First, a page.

Tuesday, June 5, 2012

Symbols



Traffic light photo by alvimann at Morguefile.com    
Do you notice symbols when you are reading? Or, for that matter, in the world around you? They can sometimes be easy to overlook, I think. 

Do you incorporate them into your writing? Symbols can add meaning, highlight the underlying theme, or even nudge a reader to make certain connections. I like symbols best when they occur organically and throughout a story, as long as they are not stuffed into the text with a heavy, over-enthusiastic hand. Like mine. When I revise, I often have to delete a symbol or two (or three) that I like too much.

I love coming across symbols while I am reading. Maybe a character has a beloved bicycle that she rides in the beginning of a story. The bicycle ends up at the back of the garage as the story rolls along. This could be a subtle indicator of what is going on in the character’s life. Maybe the bike symbolizes the character being neglected or distracted from what she loves. Maybe the bicycle shows that she’s growing out of a bicycle-riding stage. The bicycle could be just a bike, or it could be a symbol or reflection of what is going on in the character’s life.


Ring photo by lisafanucchi at Morguefile.com
Symbols don’t have to be objects, either. They can be phrases, gestures, or character traits. The trick, for writers, is to be sure that the symbols sprout in a natural way from the story. Whenever I force a symbol into a story, it’s obvious. As in there’s an orangutan sitting at the kitchen table obvious. It’s best to pull symbols from what the story offers.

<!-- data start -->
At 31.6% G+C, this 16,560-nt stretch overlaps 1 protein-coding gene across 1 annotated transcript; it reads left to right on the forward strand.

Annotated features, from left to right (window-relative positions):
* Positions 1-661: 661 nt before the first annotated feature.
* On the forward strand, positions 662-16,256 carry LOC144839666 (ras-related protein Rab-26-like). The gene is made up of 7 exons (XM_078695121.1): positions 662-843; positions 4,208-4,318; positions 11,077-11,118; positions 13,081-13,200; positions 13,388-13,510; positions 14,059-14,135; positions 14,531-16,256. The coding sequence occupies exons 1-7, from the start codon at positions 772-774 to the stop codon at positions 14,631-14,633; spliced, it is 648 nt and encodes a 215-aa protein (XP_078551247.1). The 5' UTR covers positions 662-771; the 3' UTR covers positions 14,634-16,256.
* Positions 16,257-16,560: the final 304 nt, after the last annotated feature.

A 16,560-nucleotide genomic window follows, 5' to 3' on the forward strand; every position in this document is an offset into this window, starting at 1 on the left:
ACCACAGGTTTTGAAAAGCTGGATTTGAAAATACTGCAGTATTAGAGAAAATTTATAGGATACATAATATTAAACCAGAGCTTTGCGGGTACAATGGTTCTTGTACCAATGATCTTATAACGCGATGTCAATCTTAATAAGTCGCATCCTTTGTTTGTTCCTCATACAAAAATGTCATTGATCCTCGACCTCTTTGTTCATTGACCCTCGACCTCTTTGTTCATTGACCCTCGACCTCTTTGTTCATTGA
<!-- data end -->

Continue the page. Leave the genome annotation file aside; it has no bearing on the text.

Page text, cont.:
What are some of your favorite symbols from your reading and writing? I still think about that famous pie from The Help. And, of course, who could forget Frodo’s quest for that symbol of all symbols—the ring?

66 comments:

  1. For some reason the first literary symbol I thought of is The Scarlet Letter!

    I think the use of symbols effectively definitely enhances the text! Take care
    x

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    1. The Scarlet Letter is a great example, Old Kitty! Thanks! : )

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  2. I thought of the Scarlet Letter, as well. Symbols are quite important, and I do agree with you that they can't be forced. :)

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    1. Thanks, Danielle! A forced symbol is kind of obvious, isn't it?